FIRE is an acronym for Financial Independence Retire Early, and of course it’s all the rage these days. Good luck to everyone on this front. Those old enough will remember those Freedom 55 commercials from London Life. It was a very successful ad campaign in which the current stressed out ‘worker you’ was transported into the future to meet the ‘retired you’ at age 55. The future guys and gals were living the good life. Have a look at this classic commercial.
This might have been the precursor to the current FIRE movement. Problem is, that Freedom 55 stuff went up in smoke. In reality that retire at 55 dream just did not pan out for many London Life clients. The company mostly could not deliver on its promise. Certainly I’d think the high fees would have more than got in the way – dream killers are those high fees. As per those Questrade commercials if anyone did reach Freedom 55 it was likely the salespersons and executives at London Life.
Here’s a Globe and Mail article from 2012 on the death of that campaign and promise. From that article …
A survey by Ipsos Reid, conducted for Sun Life Financial of Canada and released last year, indicated that Canadians have not seen age 55 as a realistic retirement benchmark for some time, and that the age they feel it will be possible to retire is drawing further away. In the first year the research was conducted, in 2008, 51 per cent of Canadian workers surveyed over the age of 30 said they “expected to be fully retired, not working for money,” by age 66. In 2010, the number of respondents who had that expectation was nearly cut in half: only 28 per cent expected to attain “freedom” at 66.
Will the current FIRE movement also go up in smoke?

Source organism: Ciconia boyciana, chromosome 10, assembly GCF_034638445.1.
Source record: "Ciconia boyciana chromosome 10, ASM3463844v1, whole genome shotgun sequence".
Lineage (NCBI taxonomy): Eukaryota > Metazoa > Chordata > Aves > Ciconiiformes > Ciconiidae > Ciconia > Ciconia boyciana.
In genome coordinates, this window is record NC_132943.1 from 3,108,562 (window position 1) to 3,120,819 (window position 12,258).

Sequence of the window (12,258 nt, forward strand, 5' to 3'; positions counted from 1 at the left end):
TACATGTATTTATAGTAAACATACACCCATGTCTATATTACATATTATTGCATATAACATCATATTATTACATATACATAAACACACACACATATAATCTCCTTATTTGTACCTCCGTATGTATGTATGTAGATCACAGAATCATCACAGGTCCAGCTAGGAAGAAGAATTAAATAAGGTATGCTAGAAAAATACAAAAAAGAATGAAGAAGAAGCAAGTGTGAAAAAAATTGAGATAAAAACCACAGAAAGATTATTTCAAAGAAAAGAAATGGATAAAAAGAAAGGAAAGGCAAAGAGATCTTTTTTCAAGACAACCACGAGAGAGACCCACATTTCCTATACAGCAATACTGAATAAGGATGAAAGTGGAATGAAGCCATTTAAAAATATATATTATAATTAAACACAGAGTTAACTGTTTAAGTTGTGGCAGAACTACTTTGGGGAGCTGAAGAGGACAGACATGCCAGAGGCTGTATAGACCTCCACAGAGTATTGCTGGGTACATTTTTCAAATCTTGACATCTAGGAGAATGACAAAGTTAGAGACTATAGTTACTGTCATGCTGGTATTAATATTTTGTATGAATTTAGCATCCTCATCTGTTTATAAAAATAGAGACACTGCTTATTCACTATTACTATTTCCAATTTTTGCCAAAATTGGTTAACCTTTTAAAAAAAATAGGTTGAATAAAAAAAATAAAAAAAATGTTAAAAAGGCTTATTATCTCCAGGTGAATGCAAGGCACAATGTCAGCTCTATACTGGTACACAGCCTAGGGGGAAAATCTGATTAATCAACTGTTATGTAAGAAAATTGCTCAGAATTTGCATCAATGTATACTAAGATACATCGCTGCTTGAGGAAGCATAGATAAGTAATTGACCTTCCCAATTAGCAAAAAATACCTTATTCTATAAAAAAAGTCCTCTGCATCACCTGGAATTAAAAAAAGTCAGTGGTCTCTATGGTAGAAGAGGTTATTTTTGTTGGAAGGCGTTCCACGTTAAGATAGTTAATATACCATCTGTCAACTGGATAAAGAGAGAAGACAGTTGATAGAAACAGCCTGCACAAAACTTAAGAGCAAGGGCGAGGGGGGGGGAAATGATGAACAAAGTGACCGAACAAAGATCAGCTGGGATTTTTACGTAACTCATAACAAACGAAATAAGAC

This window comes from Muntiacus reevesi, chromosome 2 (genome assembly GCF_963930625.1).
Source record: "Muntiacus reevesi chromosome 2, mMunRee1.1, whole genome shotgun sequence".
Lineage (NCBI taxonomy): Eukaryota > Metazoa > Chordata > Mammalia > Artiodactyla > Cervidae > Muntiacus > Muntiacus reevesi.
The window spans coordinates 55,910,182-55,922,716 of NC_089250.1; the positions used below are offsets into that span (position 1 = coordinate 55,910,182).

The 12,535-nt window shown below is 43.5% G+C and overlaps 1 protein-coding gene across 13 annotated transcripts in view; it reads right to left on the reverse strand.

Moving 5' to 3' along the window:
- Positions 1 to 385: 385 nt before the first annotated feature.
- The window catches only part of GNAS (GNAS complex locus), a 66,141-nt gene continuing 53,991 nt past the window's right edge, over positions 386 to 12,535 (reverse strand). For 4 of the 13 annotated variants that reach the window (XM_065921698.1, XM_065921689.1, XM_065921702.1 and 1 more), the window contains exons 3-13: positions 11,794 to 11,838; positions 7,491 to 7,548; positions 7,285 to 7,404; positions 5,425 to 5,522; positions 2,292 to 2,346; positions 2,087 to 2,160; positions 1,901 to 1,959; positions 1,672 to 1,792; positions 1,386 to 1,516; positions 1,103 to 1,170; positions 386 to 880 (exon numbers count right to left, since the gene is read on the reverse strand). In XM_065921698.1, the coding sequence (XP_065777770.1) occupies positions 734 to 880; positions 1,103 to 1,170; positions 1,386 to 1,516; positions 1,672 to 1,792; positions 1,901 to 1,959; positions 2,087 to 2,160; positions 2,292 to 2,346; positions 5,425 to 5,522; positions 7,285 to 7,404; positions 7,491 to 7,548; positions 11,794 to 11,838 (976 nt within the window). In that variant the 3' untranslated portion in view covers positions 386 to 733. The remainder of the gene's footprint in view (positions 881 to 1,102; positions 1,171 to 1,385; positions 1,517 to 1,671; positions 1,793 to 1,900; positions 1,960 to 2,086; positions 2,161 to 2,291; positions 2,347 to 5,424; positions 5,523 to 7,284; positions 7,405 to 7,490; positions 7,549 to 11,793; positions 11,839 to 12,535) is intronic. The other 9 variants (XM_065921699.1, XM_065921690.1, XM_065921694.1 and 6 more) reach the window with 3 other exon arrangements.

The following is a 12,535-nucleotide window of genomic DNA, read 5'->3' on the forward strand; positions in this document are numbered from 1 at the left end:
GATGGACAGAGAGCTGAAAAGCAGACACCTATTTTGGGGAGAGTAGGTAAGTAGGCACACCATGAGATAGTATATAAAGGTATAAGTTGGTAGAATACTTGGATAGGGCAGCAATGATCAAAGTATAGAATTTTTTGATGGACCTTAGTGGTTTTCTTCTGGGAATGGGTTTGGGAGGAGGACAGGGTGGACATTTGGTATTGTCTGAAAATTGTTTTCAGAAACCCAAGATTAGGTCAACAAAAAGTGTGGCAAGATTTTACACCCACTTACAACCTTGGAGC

That question was addressed in a great post on milliondollarjourney, here’s The Biggest Risk of Super Early Retirement (FIRE) – Sequence of Returns.
That post shows tables for a few scenarios and demonstrates how a few bad years of stock market returns, early in the retirement stage, can knock the stuffing out of those early retirement dreams. A summary of one scenario that starts with a negative year for stocks …
Notice that a $1M equity portfolio would have dropped to $650,000, then another $40,000 withdrawn to fund retirement. Even with a healthy 6% return that follows annually, it’s not enough to recover from the damage. This portfolio would have run out of money by year 25.
So, if one had embraced FIRE at age 40 that ambitious early retiree would have been sent back to work by 65 (ironically just as many begin with that conservative retirement start date). But never mind age 40, many are planning to retire in their 30’s and even early 30’s. They’ve certainly taken that Freedom 55 and bested it by a decade or two.
That milliondollarjourney post goes on to show how a balanced portfolio can increase the odds of portfolio success. That said the success rates are not all that inspiring. Of course the longer you are in retirement the greater the failure rates of portfolios for the traditional 4% rule spending rates.